Research interests: Dynamics of power and how these dynamics foster behavior between states both in conflict and cooperation.
Dr. Allen has published his research in International Studies Quarterly, Foreign Policy Analysis, and Conflict Management and Peace Science. His research focuses on questions regarding the dynamics of power in how they foster behavior between states both in conflict and cooperation. Specifically, it touches on issues on why and how weak actors states resist the demands of the most powerful states in the international system, how military basing and alliance formation affects the behavior of weaker states, and why and when non-state actors adopt different types of strategies against states (such as guerrilla warfare or terrorism.
Public Policy and Administration
Research interests: Environmental policy with attention to the science-policy linkage, the United States-Canada relationship, and borderlands issues.
Director, Urban Studies and Community Development
Research interests: Urban revitalization through property-based economic development, public/private partnerships, and civic collaboration; defense investments in cities with a focus on the redevelopment of former military bases
As a secondary research emphasis, she examines the function of defense investments in cities with a focus on the redevelopment of former military bases. With funding from Boise State University’s College of Public Affairs and Public Policy Center, she along with partners in political science are exploring and assessing how communities pursue military base redevelopment and the extent to which they are successful strategies for transformation and integration.
Dr. Johnson Ashley co-authored a paper on “Cities as Entertainment Centers: Can Transformative Projects Create Place?” and presented it at the University of Amsterdam’s Master Class Workshop on “Explaining Metropolitan Transformation: Politics, Functions, and Symbols,” January 24-26, 2013. In Fall 2012, she partnered with the City of Boise’s Department of Art and History to create a graduate-led project to study the contribution of artist residences in the Treasure Valley. She was also appointed the Mission Advancement Vice Chair for the Idaho Chapter of the Urban Land Institute.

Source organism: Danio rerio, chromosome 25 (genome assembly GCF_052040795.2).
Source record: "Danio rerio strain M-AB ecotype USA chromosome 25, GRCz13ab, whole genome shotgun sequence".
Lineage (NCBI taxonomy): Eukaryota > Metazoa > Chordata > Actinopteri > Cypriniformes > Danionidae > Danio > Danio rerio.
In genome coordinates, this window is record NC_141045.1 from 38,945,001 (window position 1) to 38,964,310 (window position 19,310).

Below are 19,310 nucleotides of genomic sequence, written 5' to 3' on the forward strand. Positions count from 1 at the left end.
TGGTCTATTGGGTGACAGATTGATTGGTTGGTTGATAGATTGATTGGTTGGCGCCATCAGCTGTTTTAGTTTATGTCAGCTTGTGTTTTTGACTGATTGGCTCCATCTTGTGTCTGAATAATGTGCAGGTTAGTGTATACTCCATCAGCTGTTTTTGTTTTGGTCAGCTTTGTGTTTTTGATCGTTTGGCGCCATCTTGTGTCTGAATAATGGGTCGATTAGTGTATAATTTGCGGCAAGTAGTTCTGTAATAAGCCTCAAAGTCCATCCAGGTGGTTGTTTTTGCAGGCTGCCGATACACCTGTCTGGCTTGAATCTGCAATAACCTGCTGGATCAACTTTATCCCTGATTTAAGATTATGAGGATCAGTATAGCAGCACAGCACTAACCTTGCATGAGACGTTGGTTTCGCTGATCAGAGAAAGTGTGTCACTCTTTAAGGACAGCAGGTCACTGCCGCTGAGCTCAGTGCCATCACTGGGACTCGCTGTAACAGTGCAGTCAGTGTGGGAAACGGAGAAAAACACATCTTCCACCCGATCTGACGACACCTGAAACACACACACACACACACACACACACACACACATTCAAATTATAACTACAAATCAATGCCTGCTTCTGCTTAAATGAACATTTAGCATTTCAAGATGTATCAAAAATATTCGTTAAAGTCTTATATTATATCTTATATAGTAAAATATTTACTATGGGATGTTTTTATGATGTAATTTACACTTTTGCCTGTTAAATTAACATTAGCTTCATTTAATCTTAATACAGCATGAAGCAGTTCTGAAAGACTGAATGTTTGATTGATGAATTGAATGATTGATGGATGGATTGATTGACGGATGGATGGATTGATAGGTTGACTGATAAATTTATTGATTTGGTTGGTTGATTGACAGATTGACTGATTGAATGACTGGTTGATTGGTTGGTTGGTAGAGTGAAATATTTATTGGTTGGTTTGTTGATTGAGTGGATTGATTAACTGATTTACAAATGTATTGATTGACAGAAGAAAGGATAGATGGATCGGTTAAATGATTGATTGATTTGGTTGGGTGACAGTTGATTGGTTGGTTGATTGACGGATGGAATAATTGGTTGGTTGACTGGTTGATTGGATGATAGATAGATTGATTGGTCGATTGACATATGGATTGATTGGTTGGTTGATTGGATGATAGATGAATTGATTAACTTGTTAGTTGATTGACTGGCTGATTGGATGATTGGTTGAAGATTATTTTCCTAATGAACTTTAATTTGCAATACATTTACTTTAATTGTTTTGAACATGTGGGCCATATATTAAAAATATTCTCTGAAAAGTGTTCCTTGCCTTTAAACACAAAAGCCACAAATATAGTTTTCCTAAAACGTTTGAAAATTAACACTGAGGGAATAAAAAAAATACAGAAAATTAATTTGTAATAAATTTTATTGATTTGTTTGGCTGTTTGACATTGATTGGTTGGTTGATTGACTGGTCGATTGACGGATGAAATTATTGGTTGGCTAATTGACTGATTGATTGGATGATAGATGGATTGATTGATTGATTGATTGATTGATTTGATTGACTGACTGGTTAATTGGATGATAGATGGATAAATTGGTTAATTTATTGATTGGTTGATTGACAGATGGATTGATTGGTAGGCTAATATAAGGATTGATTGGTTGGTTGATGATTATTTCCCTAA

She has been an invited speaker and guest lecturer on arts economic development at national conferences and symposia. She has presented work at the American Collegiate Schools of Planning, Urban History, and Society for American City and Planning History conferences. In addition to authoring policy reports for the Penn Institute of Urban Research and Penn Praxis, she has co-authored two publications, including Crossover: How Artists Build Careers across Commercial, Nonprofit, and Community Work, and Artists’ Centers: Evolution and Impact on Careers, Neighborhoods and Economies.
Dr. Johnson Ashley received a PhD in City and Regional Planning in the School of Design at the University of Pennsylvania, a Master of Urban and Regional Planning from the Hubert H. Humphrey School of Public Affairs at the University of Minnesota, and a Bachelor of Arts in Political of Science and International Studies from the Weinberg College of Arts and Sciences at Northwestern University. Her areas of research and teaching expertise include economic development, community development, housing policy, and public/private partnerships.
Public Policy and Administration
Research interests: Public management, performance management, and higher education.